The June 2019 raids on media outlets exposed in small part the extent to which Australian authorities now have the power to monitor journalists’ communication and devices, access and alter the data of media outlets and dissuade people from revealing information to journalists in the public interest. In the last decade or so, parliament has granted more and more powers of surveillance without also implementing corresponding safeguards to ensure freedom of the press.
New laws have increasingly criminalised speech and journalism, and the existing whistleblower protection laws are inadequate to ensure the protection of journalists’ sources.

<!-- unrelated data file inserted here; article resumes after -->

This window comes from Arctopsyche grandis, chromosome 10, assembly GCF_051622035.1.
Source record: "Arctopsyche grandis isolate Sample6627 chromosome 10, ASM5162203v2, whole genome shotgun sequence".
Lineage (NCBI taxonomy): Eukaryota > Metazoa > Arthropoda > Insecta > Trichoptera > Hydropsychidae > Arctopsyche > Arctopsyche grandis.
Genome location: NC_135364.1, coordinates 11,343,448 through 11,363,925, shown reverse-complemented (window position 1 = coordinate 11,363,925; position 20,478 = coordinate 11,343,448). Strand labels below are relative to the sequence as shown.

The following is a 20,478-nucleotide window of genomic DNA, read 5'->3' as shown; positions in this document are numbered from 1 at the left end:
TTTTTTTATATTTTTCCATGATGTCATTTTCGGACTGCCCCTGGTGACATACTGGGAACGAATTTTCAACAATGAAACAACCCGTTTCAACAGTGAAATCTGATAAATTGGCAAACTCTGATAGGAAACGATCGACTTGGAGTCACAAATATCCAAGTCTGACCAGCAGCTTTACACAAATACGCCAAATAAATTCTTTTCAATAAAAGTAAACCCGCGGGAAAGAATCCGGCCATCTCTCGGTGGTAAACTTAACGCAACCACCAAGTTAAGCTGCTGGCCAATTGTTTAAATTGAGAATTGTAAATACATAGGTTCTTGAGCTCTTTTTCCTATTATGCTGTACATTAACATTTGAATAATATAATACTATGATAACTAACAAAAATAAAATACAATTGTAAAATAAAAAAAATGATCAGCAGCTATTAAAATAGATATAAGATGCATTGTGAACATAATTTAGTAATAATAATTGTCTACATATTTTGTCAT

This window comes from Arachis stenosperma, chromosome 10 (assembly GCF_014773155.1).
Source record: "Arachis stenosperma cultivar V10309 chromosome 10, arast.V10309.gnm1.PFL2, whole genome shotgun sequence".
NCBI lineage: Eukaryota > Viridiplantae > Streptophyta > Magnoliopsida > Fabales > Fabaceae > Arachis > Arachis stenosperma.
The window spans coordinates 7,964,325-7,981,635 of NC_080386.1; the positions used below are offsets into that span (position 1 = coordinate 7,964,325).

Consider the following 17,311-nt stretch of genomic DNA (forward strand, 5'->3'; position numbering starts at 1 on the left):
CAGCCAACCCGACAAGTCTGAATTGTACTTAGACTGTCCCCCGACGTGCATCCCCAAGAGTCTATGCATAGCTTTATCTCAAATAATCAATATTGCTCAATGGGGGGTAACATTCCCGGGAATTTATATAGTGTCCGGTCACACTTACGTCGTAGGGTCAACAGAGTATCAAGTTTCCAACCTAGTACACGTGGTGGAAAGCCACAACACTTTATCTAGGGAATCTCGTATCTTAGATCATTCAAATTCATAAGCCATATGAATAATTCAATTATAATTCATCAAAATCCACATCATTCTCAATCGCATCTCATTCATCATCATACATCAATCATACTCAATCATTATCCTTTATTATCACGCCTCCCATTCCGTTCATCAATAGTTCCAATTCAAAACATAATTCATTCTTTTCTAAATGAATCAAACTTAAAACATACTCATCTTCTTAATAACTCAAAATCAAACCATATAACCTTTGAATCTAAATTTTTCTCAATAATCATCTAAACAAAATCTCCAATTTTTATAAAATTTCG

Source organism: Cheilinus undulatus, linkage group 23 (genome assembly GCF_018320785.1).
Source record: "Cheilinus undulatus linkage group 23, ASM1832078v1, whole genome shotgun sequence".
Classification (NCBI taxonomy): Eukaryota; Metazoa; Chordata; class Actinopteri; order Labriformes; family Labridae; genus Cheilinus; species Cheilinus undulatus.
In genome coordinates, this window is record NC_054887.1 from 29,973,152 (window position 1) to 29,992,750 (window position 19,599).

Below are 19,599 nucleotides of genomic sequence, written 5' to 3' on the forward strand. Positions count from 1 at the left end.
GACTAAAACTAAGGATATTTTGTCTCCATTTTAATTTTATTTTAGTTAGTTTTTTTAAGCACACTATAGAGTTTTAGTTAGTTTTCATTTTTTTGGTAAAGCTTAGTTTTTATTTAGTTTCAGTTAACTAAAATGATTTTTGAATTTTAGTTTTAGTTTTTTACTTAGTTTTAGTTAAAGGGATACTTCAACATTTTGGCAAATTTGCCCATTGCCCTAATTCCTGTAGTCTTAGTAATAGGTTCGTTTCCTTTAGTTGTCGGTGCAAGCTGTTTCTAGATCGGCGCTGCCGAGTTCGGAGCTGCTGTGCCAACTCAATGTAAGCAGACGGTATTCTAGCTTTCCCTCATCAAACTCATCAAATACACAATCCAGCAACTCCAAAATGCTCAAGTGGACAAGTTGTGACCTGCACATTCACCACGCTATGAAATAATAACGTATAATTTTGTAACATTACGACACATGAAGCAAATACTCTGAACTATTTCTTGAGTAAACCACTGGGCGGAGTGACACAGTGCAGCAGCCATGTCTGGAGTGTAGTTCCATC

Finally, the June 2019 raids highlighted the woefully inadequate warrant system for those cases where law enforcement are seeking access to journalist information.
Read the Human Rights Law Centre submission to the Parliamentary Joint Committee on Intelligence and Security inquiry into the impact of the exercise of law enforcement and intelligence powers on the freedom of the press (July 2019).